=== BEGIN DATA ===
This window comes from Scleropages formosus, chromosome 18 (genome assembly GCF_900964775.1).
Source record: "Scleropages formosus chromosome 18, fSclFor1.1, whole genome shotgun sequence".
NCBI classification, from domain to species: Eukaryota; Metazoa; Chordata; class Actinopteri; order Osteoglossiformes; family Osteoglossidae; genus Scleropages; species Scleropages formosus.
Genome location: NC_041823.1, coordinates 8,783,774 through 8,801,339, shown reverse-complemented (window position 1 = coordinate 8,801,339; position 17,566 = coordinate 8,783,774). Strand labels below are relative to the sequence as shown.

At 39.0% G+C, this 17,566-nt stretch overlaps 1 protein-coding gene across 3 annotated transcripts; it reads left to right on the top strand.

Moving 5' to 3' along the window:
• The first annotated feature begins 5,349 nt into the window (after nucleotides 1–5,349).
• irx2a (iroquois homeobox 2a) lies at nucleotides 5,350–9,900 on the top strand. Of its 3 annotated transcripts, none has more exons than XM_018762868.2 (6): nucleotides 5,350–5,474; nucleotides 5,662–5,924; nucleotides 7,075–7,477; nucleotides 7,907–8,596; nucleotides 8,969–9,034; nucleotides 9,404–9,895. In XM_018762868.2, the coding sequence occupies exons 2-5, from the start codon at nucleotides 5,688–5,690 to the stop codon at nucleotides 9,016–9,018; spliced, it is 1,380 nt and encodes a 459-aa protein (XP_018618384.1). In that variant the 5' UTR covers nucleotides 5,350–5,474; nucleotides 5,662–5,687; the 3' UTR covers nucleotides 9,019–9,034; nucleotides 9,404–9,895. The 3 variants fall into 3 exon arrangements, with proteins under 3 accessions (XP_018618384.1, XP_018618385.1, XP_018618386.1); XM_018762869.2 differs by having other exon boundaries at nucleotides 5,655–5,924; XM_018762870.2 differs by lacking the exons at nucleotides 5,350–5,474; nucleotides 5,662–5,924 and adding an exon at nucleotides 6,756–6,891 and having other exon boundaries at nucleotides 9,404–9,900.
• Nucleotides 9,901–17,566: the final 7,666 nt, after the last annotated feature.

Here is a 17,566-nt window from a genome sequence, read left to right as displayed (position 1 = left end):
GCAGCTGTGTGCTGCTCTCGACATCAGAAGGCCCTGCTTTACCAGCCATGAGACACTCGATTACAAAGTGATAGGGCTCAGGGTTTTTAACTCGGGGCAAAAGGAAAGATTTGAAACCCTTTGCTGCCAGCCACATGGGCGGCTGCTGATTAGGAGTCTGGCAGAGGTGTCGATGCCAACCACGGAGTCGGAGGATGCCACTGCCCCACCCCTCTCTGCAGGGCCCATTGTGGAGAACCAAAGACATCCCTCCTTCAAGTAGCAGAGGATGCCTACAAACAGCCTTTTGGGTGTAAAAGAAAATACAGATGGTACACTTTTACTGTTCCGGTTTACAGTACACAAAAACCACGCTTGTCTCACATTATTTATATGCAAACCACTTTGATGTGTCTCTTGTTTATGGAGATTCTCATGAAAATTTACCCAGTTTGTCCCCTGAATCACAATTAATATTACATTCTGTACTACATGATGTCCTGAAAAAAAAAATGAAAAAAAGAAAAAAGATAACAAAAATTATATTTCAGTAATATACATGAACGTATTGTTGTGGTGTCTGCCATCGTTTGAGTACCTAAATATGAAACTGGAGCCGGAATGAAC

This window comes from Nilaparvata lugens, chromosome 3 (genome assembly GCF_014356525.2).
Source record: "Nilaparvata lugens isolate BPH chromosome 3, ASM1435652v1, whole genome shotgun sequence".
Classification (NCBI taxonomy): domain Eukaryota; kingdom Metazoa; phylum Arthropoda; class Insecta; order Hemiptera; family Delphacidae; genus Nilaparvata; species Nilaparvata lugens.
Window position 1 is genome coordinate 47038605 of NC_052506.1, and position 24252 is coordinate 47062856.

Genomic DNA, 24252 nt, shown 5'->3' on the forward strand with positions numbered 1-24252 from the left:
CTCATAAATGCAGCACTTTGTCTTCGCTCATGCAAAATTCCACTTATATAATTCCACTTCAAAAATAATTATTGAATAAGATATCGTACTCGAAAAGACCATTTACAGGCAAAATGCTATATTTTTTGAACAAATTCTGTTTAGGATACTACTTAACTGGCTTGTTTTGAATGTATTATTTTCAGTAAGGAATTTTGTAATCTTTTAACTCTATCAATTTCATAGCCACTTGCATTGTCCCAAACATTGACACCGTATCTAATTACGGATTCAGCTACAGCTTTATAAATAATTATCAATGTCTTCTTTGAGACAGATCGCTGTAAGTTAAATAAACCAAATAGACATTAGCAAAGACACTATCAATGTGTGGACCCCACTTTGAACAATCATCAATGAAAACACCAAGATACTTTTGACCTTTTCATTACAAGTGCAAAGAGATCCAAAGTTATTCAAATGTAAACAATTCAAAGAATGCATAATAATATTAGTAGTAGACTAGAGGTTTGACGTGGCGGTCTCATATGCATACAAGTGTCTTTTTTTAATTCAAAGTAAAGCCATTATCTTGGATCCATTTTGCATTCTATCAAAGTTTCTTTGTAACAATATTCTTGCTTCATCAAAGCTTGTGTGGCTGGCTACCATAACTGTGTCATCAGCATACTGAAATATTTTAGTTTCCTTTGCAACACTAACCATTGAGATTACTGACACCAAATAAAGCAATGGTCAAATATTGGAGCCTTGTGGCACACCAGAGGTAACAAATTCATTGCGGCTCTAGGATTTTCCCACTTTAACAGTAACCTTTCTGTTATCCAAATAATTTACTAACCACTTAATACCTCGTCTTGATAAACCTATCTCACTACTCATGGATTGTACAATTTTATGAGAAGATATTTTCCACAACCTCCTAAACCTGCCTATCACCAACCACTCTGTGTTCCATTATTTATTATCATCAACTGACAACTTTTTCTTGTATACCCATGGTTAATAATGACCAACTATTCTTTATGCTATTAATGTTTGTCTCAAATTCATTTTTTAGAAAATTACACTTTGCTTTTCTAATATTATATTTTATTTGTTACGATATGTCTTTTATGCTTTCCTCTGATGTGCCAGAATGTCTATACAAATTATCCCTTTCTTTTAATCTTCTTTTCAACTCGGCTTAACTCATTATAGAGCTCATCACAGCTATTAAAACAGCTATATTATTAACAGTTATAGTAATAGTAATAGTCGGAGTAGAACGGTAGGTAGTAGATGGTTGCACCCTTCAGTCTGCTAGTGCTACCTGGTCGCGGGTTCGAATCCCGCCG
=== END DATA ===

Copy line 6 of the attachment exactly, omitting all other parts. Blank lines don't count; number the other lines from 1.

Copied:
Moving 5' to 3' along the window: